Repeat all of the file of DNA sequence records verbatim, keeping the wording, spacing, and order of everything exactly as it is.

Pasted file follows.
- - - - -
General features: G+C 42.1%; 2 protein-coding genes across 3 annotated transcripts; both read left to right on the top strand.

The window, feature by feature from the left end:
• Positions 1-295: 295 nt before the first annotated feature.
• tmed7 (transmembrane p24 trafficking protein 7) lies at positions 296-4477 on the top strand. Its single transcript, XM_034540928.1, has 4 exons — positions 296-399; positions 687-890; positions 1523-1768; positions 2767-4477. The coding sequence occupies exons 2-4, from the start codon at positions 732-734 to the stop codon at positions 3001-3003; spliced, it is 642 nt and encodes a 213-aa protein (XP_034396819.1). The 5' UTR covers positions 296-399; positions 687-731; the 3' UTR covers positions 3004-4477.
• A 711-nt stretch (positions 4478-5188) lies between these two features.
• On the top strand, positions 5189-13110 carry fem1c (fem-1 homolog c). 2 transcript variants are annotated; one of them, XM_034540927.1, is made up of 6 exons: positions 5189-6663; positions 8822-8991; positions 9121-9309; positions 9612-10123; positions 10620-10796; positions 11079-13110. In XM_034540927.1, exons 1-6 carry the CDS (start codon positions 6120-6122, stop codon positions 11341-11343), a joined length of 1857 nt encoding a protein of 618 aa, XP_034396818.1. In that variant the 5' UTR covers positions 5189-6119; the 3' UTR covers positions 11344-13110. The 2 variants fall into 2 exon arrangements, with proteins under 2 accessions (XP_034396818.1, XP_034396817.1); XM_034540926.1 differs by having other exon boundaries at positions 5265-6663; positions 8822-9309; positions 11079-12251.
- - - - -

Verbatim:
General features: G+C 42.1%; 2 protein-coding genes across 3 annotated transcripts; both read left to right on the top strand.

The window, feature by feature from the left end:
• Positions 1-295: 295 nt before the first annotated feature.
• tmed7 (transmembrane p24 trafficking protein 7) lies at positions 296-4477 on the top strand. Its single transcript, XM_034540928.1, has 4 exons — positions 296-399; positions 687-890; positions 1523-1768; positions 2767-4477. The coding sequence occupies exons 2-4, from the start codon at positions 732-734 to the stop codon at positions 3001-3003; spliced, it is 642 nt and encodes a 213-aa protein (XP_034396819.1). The 5' UTR covers positions 296-399; positions 687-731; the 3' UTR covers positions 3004-4477.
• A 711-nt stretch (positions 4478-5188) lies between these two features.
• On the top strand, positions 5189-13110 carry fem1c (fem-1 homolog c). 2 transcript variants are annotated; one of them, XM_034540927.1, is made up of 6 exons: positions 5189-6663; positions 8822-8991; positions 9121-9309; positions 9612-10123; positions 10620-10796; positions 11079-13110. In XM_034540927.1, exons 1-6 carry the CDS (start codon positions 6120-6122, stop codon positions 11341-11343), a joined length of 1857 nt encoding a protein of 618 aa, XP_034396818.1. In that variant the 5' UTR covers positions 5189-6119; the 3' UTR covers positions 11344-13110. The 2 variants fall into 2 exon arrangements, with proteins under 2 accessions (XP_034396818.1, XP_034396817.1); XM_034540926.1 differs by having other exon boundaries at positions 5265-6663; positions 8822-9309; positions 11079-12251.